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Wednesday, September 29th, 2004

Time Event
3:13p
Burrahobbits, 09-28-04, "The Speed of Dark"
Elizabeth Moon's recent novel "The Speed of Dark" might seem an odd choice for a fantasy reading group with an emphasis on Tolkien, since it is vary-near-future science fiction, and SF elements are actually rather minimal. In fact, I'm not sure who chose it. Nevertheless, most found the book quite engaging, and we had a lively discussion about it.

The story concerns a group of autistic people who have benefitted from childhood treatments so that they are very highly-functioning and able to hold jobs doing important work in pattern recognition and analysis for a research-oriented corporation. Their autism gives them an aptitude for this work as long as they are supported by having things like an on-site gym where they can go to expend nervous energy when needed. Lou, the main character, is among the best adjusted of the group and has non-autistic friends and takes part in a fencing class.

Conflict arises when their group acquires a new senior manager who resents the autists'special concessions, and is intent on coercing the workers into becoming test subjects for a new treatment that may make it possible for them to function "normally." The potential dangers not only of the untested treatment but of leaving a life, however circumscribed, to which one has become accustomed, are the novel's sources of tension.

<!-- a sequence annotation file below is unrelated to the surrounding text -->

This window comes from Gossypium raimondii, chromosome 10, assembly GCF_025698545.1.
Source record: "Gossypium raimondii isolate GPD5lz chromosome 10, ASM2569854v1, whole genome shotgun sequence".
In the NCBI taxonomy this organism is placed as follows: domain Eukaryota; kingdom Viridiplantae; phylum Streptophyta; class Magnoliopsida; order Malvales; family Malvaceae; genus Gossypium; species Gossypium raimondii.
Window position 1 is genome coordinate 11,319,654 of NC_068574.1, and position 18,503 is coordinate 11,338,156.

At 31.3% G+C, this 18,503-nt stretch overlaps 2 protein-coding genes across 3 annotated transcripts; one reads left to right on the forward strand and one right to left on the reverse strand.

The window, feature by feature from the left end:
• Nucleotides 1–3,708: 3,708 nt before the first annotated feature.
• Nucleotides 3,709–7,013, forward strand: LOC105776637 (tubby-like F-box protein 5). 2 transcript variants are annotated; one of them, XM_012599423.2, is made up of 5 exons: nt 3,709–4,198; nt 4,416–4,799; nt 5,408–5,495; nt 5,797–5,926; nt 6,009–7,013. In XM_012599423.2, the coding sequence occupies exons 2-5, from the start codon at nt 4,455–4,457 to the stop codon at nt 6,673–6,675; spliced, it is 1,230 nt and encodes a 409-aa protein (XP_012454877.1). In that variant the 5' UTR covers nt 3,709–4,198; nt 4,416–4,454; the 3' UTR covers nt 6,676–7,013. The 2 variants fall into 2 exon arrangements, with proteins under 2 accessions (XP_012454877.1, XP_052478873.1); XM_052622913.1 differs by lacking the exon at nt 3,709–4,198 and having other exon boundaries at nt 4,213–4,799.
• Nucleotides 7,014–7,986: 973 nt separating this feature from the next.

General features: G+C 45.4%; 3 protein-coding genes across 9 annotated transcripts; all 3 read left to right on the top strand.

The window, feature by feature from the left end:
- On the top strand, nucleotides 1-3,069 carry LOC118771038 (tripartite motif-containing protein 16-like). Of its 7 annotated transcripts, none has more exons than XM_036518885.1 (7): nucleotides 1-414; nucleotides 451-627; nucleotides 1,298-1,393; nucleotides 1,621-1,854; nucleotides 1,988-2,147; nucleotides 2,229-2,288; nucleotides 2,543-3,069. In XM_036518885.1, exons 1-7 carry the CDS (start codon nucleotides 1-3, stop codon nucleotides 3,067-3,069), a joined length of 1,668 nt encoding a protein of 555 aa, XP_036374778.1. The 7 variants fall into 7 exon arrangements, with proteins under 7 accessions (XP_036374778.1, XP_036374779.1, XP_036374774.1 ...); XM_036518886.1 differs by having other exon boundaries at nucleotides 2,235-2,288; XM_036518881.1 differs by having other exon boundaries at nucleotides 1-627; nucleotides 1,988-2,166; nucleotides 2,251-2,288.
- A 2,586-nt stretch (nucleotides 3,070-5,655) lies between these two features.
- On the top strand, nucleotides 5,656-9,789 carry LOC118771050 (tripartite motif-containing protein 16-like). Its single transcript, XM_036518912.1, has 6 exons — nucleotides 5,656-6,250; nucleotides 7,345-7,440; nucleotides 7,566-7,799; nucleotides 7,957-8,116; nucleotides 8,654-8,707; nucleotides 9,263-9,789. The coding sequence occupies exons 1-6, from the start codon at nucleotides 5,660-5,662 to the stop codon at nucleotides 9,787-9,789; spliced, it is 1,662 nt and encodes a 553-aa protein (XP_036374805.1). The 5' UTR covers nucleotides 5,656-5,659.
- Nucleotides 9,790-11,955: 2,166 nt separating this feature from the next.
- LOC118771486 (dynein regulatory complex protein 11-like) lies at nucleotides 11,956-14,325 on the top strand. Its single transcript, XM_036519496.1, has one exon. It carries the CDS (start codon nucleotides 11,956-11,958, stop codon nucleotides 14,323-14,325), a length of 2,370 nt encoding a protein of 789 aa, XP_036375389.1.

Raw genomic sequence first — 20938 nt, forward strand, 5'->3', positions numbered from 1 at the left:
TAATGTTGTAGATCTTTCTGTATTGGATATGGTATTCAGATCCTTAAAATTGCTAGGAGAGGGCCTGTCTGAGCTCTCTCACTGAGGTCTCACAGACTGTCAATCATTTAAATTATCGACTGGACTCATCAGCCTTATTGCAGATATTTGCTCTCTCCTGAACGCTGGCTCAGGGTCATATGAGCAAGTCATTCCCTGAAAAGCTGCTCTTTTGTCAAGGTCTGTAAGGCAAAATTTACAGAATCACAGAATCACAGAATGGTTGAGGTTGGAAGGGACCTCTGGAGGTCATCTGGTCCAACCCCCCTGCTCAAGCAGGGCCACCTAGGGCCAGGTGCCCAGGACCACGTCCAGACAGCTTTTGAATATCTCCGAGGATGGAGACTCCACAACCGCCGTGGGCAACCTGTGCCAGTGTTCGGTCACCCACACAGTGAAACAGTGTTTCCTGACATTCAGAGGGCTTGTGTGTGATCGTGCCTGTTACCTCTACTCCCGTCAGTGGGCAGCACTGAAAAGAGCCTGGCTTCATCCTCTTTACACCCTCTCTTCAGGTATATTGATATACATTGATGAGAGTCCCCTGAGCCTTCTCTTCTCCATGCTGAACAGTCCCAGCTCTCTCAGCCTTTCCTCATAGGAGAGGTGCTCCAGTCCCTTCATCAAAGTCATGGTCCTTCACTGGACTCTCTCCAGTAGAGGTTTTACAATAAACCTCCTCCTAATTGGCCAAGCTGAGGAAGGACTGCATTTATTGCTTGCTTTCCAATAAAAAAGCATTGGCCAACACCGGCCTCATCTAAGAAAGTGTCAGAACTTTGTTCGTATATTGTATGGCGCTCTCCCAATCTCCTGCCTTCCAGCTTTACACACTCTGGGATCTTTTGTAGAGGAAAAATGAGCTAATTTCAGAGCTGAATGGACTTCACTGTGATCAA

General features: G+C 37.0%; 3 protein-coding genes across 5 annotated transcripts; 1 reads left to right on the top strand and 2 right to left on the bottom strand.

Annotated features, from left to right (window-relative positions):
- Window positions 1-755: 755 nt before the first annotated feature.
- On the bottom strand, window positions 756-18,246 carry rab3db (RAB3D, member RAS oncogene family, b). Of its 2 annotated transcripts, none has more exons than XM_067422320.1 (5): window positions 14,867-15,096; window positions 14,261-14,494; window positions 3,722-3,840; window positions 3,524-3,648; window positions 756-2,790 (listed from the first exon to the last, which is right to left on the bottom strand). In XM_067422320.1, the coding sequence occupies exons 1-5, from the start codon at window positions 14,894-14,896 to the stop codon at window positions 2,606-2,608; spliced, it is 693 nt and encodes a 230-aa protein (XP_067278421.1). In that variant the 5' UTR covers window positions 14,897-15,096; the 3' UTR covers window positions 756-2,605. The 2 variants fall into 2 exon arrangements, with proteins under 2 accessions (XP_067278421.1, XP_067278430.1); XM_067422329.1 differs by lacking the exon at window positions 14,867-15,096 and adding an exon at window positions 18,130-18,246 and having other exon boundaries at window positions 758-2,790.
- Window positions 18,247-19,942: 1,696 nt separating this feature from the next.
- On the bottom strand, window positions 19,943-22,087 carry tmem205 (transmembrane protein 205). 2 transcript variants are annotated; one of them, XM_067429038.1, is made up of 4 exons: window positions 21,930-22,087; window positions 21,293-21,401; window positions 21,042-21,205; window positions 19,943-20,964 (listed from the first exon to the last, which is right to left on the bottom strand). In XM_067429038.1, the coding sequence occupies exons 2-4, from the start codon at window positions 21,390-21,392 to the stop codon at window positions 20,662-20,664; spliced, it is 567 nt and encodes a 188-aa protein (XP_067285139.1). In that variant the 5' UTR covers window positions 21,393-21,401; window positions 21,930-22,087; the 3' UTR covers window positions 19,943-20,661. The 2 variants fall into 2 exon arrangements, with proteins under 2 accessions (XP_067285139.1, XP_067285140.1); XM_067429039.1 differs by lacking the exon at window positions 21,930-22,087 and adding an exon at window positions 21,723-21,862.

Moon does an admirable job of presenting the world from the autistic's viewpoint. She has an autistic son herself, and has studied the subject intensely. Her proposed "cure" represents the current best science on this as-yet poorly understood condition, and reflects her hopes for the future.

While the book has lots of merits, I found it unsatisfying. The senior manager is a cardboard villain whose motives are unconvincing--no one would really expect to have their entire department suddenly go on extended medical leave and upper echelons not notice--. Further, the danger once confronted proves to be not all that dangerous. Lou not only comes through the procedure with flying colors, he seems to drop his past life (in the seemly rushed denouement) without a care or a regret. My criticisms were not shared by others in the group, so I ould encourage anyone who might be interested in the subject matter to read it and make up your own mind.

I had also recently read "The Curious Incident of the Dog in the Night-Time," by Mark Haddon, in which an autistic fifteen year old decides to investigate the killing of his neighbor's dog. It develops many of the same issues found in Moon's book, without the science-fiction trappings, and is a good story in its own right.

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